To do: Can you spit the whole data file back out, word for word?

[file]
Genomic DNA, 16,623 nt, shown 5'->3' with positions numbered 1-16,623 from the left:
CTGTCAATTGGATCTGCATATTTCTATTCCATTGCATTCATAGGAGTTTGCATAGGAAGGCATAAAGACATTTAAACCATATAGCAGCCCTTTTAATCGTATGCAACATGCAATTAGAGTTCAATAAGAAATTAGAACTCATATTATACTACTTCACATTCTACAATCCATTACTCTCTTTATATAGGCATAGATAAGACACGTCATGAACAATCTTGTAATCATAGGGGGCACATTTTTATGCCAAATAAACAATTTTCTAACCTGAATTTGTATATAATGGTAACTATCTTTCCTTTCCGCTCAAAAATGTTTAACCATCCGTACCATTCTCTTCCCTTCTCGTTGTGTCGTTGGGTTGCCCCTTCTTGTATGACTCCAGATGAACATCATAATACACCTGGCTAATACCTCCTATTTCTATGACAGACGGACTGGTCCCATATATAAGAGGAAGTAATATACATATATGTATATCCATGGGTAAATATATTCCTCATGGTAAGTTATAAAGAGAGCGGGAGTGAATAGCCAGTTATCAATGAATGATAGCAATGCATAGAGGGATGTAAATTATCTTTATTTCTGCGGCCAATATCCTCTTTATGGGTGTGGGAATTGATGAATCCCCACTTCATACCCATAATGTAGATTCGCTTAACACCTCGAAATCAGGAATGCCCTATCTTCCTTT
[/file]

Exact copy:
Genomic DNA, 16,623 nt, shown 5'->3' with positions numbered 1-16,623 from the left:
CTGTCAATTGGATCTGCATATTTCTATTCCATTGCATTCATAGGAGTTTGCATAGGAAGGCATAAAGACATTTAAACCATATAGCAGCCCTTTTAATCGTATGCAACATGCAATTAGAGTTCAATAAGAAATTAGAACTCATATTATACTACTTCACATTCTACAATCCATTACTCTCTTTATATAGGCATAGATAAGACACGTCATGAACAATCTTGTAATCATAGGGGGCACATTTTTATGCCAAATAAACAATTTTCTAACCTGAATTTGTATATAATGGTAACTATCTTTCCTTTCCGCTCAAAAATGTTTAACCATCCGTACCATTCTCTTCCCTTCTCGTTGTGTCGTTGGGTTGCCCCTTCTTGTATGACTCCAGATGAACATCATAATACACCTGGCTAATACCTCCTATTTCTATGACAGACGGACTGGTCCCATATATAAGAGGAAGTAATATACATATATGTATATCCATGGGTAAATATATTCCTCATGGTAAGTTATAAAGAGAGCGGGAGTGAATAGCCAGTTATCAATGAATGATAGCAATGCATAGAGGGATGTAAATTATCTTTATTTCTGCGGCCAATATCCTCTTTATGGGTGTGGGAATTGATGAATCCCCACTTCATACCCATAATGTAGATTCGCTTAACACCTCGAAATCAGGAATGCCCTATCTTCCTTT